Long-distance relationships pose different problems, but these too can be overcome. My mother-in-law lives in Belgium and my boys haven’t seen her in 6 years. Before she got sick, she would call every Saturday morning and talk to each of them on the phone. She never failed to ask them about their riding, about their birds, about all the other things that she knew were important to them. And when she learned that my younger son had an interest in cooking, she started preparing a recipe to share with him every week.

These are just little things, but these little things give a vital message to your child. They say, “you are loved and accepted, and someone cares enough to spend time with you!” Kids crave this, and when they get it, they become much more inclined to follow your advice. And perhaps most importantly, if they love the one who shares Him with them, they will be much more inclined to love your God!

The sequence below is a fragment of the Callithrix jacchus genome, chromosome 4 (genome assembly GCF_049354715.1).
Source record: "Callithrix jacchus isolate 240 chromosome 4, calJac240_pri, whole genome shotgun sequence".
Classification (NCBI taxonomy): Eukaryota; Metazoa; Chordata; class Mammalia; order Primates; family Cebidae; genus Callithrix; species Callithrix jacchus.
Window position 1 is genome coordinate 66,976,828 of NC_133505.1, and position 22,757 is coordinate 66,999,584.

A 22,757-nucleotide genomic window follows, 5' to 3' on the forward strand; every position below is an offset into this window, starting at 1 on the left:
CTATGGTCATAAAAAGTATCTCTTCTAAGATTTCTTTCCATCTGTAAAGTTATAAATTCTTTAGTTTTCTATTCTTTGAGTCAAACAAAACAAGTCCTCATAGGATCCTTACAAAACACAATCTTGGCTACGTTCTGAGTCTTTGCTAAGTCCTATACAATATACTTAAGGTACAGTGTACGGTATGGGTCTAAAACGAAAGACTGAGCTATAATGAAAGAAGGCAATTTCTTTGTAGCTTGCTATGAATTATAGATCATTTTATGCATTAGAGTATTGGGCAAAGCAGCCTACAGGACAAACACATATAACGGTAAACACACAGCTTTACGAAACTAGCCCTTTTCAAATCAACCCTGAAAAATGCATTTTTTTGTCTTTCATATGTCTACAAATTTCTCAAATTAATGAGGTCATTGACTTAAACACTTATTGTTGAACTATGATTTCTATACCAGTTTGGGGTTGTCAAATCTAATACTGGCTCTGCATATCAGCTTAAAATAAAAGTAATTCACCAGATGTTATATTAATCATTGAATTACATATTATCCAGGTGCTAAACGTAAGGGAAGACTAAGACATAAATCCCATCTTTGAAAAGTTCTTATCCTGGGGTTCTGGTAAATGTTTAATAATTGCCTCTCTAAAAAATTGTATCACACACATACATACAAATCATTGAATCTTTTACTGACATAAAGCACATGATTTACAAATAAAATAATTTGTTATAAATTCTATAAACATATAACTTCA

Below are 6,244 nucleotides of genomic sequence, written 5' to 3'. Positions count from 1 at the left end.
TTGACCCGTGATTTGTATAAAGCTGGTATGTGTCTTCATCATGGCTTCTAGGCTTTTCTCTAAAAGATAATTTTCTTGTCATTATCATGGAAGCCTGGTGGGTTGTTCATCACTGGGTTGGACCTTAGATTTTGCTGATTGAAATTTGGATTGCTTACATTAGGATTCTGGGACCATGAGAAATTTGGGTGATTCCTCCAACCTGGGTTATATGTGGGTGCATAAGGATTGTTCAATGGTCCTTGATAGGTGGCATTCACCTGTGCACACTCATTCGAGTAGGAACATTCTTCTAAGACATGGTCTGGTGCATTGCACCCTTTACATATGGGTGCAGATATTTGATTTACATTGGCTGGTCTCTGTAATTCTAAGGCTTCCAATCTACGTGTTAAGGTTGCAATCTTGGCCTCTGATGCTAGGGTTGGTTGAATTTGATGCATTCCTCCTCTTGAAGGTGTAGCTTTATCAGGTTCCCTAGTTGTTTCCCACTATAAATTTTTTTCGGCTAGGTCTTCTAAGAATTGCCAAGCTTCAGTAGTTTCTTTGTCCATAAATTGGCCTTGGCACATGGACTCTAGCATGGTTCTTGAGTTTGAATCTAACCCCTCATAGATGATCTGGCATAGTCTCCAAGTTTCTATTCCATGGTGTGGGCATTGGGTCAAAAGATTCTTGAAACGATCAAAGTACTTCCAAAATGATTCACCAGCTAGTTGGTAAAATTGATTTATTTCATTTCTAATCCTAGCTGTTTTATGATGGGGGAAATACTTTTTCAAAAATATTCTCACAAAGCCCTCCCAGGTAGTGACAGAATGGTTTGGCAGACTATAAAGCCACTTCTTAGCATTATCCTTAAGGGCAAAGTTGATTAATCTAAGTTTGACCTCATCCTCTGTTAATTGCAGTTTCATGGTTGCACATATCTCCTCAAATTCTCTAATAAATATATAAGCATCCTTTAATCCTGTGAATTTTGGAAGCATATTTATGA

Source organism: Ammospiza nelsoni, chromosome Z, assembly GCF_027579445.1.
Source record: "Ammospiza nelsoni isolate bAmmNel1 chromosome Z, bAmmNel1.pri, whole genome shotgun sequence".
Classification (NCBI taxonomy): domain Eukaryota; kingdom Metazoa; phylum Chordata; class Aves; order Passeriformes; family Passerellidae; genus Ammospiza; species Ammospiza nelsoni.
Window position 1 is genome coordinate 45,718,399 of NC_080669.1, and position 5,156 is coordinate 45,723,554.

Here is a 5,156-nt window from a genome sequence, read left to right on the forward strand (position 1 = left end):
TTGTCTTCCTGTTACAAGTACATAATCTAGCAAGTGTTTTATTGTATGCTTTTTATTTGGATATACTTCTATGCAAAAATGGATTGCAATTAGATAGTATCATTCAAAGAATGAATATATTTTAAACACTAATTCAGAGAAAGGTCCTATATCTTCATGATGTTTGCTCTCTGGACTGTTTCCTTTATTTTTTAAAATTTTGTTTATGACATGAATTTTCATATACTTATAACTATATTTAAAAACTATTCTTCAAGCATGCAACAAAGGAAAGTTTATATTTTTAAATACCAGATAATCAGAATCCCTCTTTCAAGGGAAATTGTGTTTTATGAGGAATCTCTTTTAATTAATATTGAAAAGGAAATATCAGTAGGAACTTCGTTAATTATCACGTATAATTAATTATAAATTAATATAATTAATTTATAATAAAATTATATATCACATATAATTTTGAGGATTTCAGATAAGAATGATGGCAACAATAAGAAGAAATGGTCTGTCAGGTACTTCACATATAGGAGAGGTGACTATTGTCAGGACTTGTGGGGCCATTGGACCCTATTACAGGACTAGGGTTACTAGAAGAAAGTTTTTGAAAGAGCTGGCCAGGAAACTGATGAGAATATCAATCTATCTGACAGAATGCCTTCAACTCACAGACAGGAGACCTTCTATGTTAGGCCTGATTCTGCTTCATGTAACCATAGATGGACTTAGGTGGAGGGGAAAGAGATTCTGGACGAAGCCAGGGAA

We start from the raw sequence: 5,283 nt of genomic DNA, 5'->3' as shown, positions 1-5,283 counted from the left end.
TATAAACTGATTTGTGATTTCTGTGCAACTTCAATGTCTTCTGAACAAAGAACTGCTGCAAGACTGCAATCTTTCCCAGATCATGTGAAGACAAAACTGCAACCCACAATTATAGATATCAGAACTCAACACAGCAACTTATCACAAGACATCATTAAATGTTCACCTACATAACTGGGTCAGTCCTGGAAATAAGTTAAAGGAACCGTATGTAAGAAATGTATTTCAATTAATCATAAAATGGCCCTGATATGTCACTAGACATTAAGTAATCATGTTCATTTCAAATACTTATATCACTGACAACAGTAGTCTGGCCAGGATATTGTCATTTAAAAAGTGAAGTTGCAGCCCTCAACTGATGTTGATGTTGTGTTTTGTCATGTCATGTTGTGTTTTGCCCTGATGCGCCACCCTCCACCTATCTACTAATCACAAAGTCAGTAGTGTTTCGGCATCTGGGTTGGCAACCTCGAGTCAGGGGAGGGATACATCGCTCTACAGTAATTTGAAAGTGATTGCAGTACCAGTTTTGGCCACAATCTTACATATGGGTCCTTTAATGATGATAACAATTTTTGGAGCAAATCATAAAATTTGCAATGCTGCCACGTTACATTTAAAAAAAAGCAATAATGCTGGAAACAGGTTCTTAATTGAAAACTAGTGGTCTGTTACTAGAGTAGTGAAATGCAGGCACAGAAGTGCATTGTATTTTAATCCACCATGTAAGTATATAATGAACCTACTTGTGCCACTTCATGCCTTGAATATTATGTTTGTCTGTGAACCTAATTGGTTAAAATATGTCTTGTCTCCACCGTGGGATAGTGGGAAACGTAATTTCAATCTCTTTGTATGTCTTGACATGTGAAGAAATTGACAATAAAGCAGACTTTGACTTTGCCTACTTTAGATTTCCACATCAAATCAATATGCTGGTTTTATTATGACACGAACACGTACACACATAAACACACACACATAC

In summary, I want to take a moment to wrap up this series by saying this: The kids in your lives have been placed them by God for a reason, and you are the only one who can fill the spot God has placed in their heart for you! You are the only one who can influence them in your special way! I pray that this series has been helpful to you, and I pray that it has given you some ideas on how to be a more positive influence in the lives of those God has placed under your care. May God bless each of you abundantly as you seek to guide the kids in your lives in the ways of the Lord!

In His love,


Lyn Chaffart, Author and moderator for the tri-weekly newsletter, The Nugget, and the Scriptural Nuggets website (, Answers2Prayer Ministries, .

(To access the entire “Bringing up Kids God’s Way” mini-series, please click here.)